The sanctuary at Countryside Church wore various earthy shades of brown from the flattened carpet to the honey-toned benches, but it brought a little heaven to me that Sunday afternoon. Sitting somewhere on the far left, I listened awestruck as Oasis Chorale washed my ears and heart with ethereal beauty. It was the first time that I, a preteen, had heard this caliber of music live. I was in love. I remember a delicious Latin piece entitled “Lux” with many intertwining beams of sound and a soloist with a full, clear voice. Her name was Ginger.
Years later, looking through the CD selection at my local Christian bookstore, I found Ginger’s face. While she’ll most likely never know it, she and her siblings introduced me to “I Commit My Love to You” by Twila Paris.
I nearly posted this song several times this year, but each time I felt unworthy. I saw and heard of so many fault lines of division. I wanted to sing the song and mean it. I want unity in the Church of Christ. But opinions, selfishness, pride, and self-righteousness threaten to fragment even my closest relationships.
Could I really share this song, knowing that I harboured annoyance inside me or felt cheated by another person?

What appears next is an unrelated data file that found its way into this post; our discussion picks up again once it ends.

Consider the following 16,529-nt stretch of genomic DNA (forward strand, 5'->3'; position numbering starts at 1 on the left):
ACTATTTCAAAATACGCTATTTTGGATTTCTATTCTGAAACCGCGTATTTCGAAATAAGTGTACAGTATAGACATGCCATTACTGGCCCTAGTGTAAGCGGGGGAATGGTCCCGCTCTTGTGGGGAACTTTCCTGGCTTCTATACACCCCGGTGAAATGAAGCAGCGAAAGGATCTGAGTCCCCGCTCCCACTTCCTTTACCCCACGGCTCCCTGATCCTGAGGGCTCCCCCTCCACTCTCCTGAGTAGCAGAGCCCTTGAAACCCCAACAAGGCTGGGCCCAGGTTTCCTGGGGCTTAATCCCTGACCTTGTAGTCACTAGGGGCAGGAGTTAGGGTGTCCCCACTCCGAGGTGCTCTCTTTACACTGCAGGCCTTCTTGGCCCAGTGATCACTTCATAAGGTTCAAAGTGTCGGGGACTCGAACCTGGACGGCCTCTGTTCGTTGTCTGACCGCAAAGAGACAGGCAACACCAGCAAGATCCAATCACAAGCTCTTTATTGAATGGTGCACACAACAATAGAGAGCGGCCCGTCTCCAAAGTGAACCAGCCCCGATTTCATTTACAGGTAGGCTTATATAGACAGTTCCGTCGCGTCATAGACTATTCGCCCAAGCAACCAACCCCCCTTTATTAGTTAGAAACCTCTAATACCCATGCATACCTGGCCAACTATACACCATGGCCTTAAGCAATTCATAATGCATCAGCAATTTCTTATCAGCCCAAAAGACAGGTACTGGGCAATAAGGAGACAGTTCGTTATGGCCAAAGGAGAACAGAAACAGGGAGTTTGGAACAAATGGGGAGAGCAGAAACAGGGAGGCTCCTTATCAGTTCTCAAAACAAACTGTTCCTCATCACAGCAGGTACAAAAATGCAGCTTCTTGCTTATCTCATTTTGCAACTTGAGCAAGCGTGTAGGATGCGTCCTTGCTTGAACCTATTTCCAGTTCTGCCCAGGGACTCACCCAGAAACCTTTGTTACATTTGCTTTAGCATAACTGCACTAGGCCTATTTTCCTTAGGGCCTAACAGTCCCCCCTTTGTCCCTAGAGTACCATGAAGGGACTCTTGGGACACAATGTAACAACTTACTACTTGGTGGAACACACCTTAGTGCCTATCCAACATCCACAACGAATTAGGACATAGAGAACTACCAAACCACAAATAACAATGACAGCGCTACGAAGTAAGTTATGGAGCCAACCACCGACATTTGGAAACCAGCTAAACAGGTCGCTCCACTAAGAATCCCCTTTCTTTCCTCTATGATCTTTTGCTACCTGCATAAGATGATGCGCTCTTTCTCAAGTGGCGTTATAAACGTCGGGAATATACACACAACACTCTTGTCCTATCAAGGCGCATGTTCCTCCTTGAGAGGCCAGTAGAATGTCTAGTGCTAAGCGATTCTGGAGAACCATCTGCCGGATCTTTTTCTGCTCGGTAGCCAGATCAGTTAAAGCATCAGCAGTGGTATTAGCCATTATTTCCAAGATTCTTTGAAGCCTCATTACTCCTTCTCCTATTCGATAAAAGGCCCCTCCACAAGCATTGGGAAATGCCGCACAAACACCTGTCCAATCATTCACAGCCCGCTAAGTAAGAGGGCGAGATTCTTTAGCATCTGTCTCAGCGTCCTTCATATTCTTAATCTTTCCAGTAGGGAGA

What does it mean to be unified? Does it mean we never disagree, feel hurt, or get angry with others?
Years ago, I visited a pioneer village with my classmates. We paused outside the blacksmith’s shop and watched him heat the iron to a glowing orange. His hammer zinged and tiny sparks flew into the air. Gradually, intricate décor pieces and horse shoes emerged under the pounding of his sooty hands.
Solomon, that ever-wise king who still made foolish choices, wrote this proverb:
Call it stress, pandemic fatigue, grief–God has allowed life to burn us, to heat us to glowing orange. It only makes sense that when we collide with those around us, sparks fly. We feel the friction, but what if that’s exactly what God intends?
In Jewish culture, men gather to study the Scriptures. They read a passage and argue for hours about the interpretation. Left to themselves, they’d veer in one direction or another, but hammering it out, they can find the good and true.
What if division is actually caused by an unwillingness to ask the hard questions in an honest attempt to understand each other? Could it be division is the walking away from our differences, the making of our left and right camps, our pro and anti groups?
What if friction and frustration are not signs of division but are actually the sparks of the good and hard hammering of the Lord?
Could sparks actually be a precursor of unity?
That the trial of your faith, being much more precious than of gold that perishes, though it be tried with fire, might be found unto praise and honour and glory at the appearing of Jesus Christ.I Peter 1:7
I commit to loving, to asking the hard questions, to begging for the grace to swallow my pride and hear you out. “Brother, I commit my love to you.” One day, we will be able to say:
For You, O God, have proved us: You have tried us, as silver is tried. . . . we went through fire and through water: but You brought us out into a wealthy place.Psalm 66:10